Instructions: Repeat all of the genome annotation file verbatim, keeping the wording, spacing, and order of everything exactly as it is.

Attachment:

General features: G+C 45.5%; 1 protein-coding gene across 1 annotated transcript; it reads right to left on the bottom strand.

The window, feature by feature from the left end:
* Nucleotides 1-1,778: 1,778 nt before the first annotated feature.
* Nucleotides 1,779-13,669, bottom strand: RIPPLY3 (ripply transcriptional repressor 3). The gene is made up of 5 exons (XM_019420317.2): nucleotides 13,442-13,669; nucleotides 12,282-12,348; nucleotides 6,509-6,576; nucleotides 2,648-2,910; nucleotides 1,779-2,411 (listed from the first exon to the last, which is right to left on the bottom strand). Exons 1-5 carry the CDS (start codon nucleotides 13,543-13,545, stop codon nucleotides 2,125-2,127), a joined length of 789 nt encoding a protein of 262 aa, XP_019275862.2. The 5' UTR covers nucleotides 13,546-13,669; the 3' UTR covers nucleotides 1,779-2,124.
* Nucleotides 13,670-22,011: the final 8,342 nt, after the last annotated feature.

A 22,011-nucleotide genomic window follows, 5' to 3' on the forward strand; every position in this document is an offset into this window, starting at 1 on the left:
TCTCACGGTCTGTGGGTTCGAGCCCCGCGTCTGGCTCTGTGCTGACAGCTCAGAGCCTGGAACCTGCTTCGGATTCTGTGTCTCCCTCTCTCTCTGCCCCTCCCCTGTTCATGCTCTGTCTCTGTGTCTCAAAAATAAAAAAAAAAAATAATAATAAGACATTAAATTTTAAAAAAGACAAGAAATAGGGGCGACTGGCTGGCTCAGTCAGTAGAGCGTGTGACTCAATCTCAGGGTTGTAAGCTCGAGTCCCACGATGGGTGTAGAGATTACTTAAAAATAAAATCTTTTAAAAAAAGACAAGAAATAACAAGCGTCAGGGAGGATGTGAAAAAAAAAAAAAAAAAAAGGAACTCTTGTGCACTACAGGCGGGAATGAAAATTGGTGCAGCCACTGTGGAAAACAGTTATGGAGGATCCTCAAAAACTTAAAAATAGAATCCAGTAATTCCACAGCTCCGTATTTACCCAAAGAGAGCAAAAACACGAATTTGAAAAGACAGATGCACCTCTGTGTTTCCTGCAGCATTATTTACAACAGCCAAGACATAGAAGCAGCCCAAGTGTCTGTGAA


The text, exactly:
General features: G+C 45.5%; 1 protein-coding gene across 1 annotated transcript; it reads right to left on the bottom strand.

The window, feature by feature from the left end:
* Nucleotides 1-1,778: 1,778 nt before the first annotated feature.
* Nucleotides 1,779-13,669, bottom strand: RIPPLY3 (ripply transcriptional repressor 3). The gene is made up of 5 exons (XM_019420317.2): nucleotides 13,442-13,669; nucleotides 12,282-12,348; nucleotides 6,509-6,576; nucleotides 2,648-2,910; nucleotides 1,779-2,411 (listed from the first exon to the last, which is right to left on the bottom strand). Exons 1-5 carry the CDS (start codon nucleotides 13,543-13,545, stop codon nucleotides 2,125-2,127), a joined length of 789 nt encoding a protein of 262 aa, XP_019275862.2. The 5' UTR covers nucleotides 13,546-13,669; the 3' UTR covers nucleotides 1,779-2,124.
* Nucleotides 13,670-22,011: the final 8,342 nt, after the last annotated feature.

A 22,011-nucleotide genomic window follows, 5' to 3' on the forward strand; every position in this document is an offset into this window, starting at 1 on the left:
TCTCACGGTCTGTGGGTTCGAGCCCCGCGTCTGGCTCTGTGCTGACAGCTCAGAGCCTGGAACCTGCTTCGGATTCTGTGTCTCCCTCTCTCTCTGCCCCTCCCCTGTTCATGCTCTGTCTCTGTGTCTCAAAAATAAAAAAAAAAAATAATAATAAGACATTAAATTTTAAAAAAGACAAGAAATAGGGGCGACTGGCTGGCTCAGTCAGTAGAGCGTGTGACTCAATCTCAGGGTTGTAAGCTCGAGTCCCACGATGGGTGTAGAGATTACTTAAAAATAAAATCTTTTAAAAAAAGACAAGAAATAACAAGCGTCAGGGAGGATGTGAAAAAAAAAAAAAAAAAAAGGAACTCTTGTGCACTACAGGCGGGAATGAAAATTGGTGCAGCCACTGTGGAAAACAGTTATGGAGGATCCTCAAAAACTTAAAAATAGAATCCAGTAATTCCACAGCTCCGTATTTACCCAAAGAGAGCAAAAACACGAATTTGAAAAGACAGATGCACCTCTGTGTTTCCTGCAGCATTATTTACAACAGCCAAGACATAGAAGCAGCCCAAGTGTCTGTGAA